Marketing mishaps made by social entrepreneurs – and how to avoid them (part 2)

Getting (or staying) fit for the future means continuing to get your social enterprise product or service in front of the right people at the right time. But how? Pioneers Post, together with our partners Buzzacott, put our heads together and grilled some leading social entrepreneurs – who generously shared the hard lessons they’ve learned and revealed their insider tips. The second in our two-part guide

Last month, we shared three top tips gleaned from leading social entrepreneurs (catch up with part one here). Read on for more insider advice – in no particular order – from those who’ve been there before you.

4. Confusing your brand or diluting your voice

New brands sometimes lose sight of why they started the business in the first place. This can be difficult when new opportunities arise – particularly when cash flow is a priority – but sticking to what makes you unique will help you stand out from the crowd and often increases revenue from loyal customers in the long run.

Alex Robinson, managing director at environmental campaigner Hubbub Enterprise, believes trying to second-guess what your audience want and adapting your message accordingly can be risky. “It can be very tempting, especially if dealing with corporates, to create materials that are ‘corporate-friendly’, or to turn up at their office looking super-smart,” he says. That’s not why these people are interested in working with you, though, so better to keep doing “what makes you special, different and interesting.” 

Hey Girls - Pads for DadsNor should brands always tone down their message or their core beliefs just to be politically correct. Hey Girls sells period products under a buy-one, give-one model. Founder Celia Hodson says the company is “quite bold” in its messages, often pushing “just past our comfort zone…. We never swear but we do ask some quite blunt questions.” (Have a look at their Instagram for some great examples.) The social enterprise is also unafraid to venture into new territory with its campaigns, such as a recent one to help Dads to learn about periods (pictured).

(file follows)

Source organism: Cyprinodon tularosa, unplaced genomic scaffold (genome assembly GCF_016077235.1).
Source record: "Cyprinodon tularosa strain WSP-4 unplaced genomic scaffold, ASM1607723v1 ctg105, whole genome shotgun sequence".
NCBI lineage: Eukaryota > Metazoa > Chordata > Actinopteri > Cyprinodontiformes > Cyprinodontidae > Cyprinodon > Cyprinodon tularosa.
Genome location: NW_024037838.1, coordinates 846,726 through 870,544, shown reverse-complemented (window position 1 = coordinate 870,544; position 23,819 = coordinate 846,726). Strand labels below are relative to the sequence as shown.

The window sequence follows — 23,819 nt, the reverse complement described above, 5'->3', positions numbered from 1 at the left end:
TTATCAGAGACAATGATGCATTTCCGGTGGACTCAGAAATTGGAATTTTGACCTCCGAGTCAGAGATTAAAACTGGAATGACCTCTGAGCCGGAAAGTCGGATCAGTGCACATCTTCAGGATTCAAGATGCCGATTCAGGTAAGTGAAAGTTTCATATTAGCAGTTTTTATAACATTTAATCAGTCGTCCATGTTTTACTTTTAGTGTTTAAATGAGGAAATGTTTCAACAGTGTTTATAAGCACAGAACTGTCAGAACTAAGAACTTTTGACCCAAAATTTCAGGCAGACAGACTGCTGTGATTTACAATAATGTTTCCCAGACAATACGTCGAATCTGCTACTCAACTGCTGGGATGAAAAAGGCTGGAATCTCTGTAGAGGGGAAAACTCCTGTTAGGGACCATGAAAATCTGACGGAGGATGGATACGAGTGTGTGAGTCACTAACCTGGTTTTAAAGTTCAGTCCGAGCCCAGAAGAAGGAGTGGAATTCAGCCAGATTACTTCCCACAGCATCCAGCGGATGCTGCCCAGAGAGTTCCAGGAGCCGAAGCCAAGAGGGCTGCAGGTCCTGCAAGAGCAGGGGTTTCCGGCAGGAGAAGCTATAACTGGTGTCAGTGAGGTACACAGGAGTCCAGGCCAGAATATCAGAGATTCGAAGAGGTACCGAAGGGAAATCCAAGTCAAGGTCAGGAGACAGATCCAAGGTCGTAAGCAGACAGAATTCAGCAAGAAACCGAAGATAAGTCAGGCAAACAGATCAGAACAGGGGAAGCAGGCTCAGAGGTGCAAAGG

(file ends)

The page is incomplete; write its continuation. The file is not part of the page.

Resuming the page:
On the other hand, do listen to feedback from your target market.

When online ethical fashion store Mamoq launched in January 2018, initially it highlighted the negatives of the mainstream fashion business. But that didn’t quite work. “It’s quite emotive but it’s not great for trying to run a business. People just switch off and think, ‘Well, I won’t buy anything then’”, says Matt Williams, marketing director. Now, the business has switched to a more positive note, aiming to “get people excited about the positive impact they can have”. Williams believes that shift is helping their bottom line.

A handy tip is to ensure anything you communicate has ‘legacy’. Nothing you say should be useful only once; it should fit in with your other organisational messages. One way to check that is to remove all visuals, branding and other information: would someone guess from the wording alone that it’s a message from your company?        

5. Neglecting your email lists

Whatever your marketing plan looks like, email is likely to be key. After all, those who sign up to your list actively want to hear from you, and that’s “gold dust,” says David McGlashan, sales and marketing manager at the School for Social Entrepreneurs. That means mail marketing typically has a high return on investment compared to other channels.

McGlashan writes a well-known weekly enewsletter that now counts 5,000 subscribers. But it wasn’t always so popular. Initially he was sending – in his own words – “really dull, generic emails that tried to speak to everyone.” Moving from that rather ‘corporate’ tone to something with more personality boosted engagement hugely, perhaps because people prefer to hear from a person than a faceless organisation. “It does tend to provoke more of a reaction – some people really love our emails while others hate them,” he says, “but I’m comfortable with that.”

If you’re just getting started, ‘out of the box’ website platforms such as WordPress, Squarespace or Wix provide email list functionality, while dedicated email marketing programmes such as Mailchimp, Campaigner and Campaign Monitor are still relatively cheap and simple to use. Look for features including easy-to-use templates, good support packages to help if you get stuck, and easy-to-see results and reporting features.